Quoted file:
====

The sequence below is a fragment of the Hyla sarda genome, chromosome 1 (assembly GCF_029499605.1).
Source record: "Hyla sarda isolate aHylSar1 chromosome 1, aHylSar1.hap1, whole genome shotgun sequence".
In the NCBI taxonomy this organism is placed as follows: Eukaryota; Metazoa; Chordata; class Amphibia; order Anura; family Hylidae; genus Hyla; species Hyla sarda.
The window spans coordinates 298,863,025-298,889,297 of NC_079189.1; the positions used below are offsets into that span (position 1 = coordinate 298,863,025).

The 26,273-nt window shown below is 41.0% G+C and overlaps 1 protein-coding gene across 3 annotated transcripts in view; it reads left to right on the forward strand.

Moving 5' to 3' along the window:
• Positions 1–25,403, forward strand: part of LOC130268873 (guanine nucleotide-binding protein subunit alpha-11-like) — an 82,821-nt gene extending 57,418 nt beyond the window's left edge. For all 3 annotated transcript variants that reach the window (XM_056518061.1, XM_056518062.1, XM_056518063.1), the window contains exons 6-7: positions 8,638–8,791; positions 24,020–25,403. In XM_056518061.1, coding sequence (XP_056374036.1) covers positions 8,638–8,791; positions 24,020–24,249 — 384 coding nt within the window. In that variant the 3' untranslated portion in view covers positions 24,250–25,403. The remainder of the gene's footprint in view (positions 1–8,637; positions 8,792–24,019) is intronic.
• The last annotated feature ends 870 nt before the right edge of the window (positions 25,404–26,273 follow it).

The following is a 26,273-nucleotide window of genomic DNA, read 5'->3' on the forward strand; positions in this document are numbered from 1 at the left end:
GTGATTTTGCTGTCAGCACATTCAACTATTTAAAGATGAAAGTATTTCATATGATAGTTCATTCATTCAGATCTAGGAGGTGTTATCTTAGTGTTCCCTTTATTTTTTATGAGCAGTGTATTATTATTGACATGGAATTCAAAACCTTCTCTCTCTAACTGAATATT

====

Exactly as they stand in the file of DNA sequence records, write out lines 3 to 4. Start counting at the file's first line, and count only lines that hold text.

In the NCBI taxonomy this organism is placed as follows: Eukaryota; Metazoa; Chordata; class Amphibia; order Anura; family Hylidae; genus Hyla; species Hyla sarda.
The window spans coordinates 298,863,025-298,889,297 of NC_079189.1; the positions used below are offsets into that span (position 1 = coordinate 298,863,025).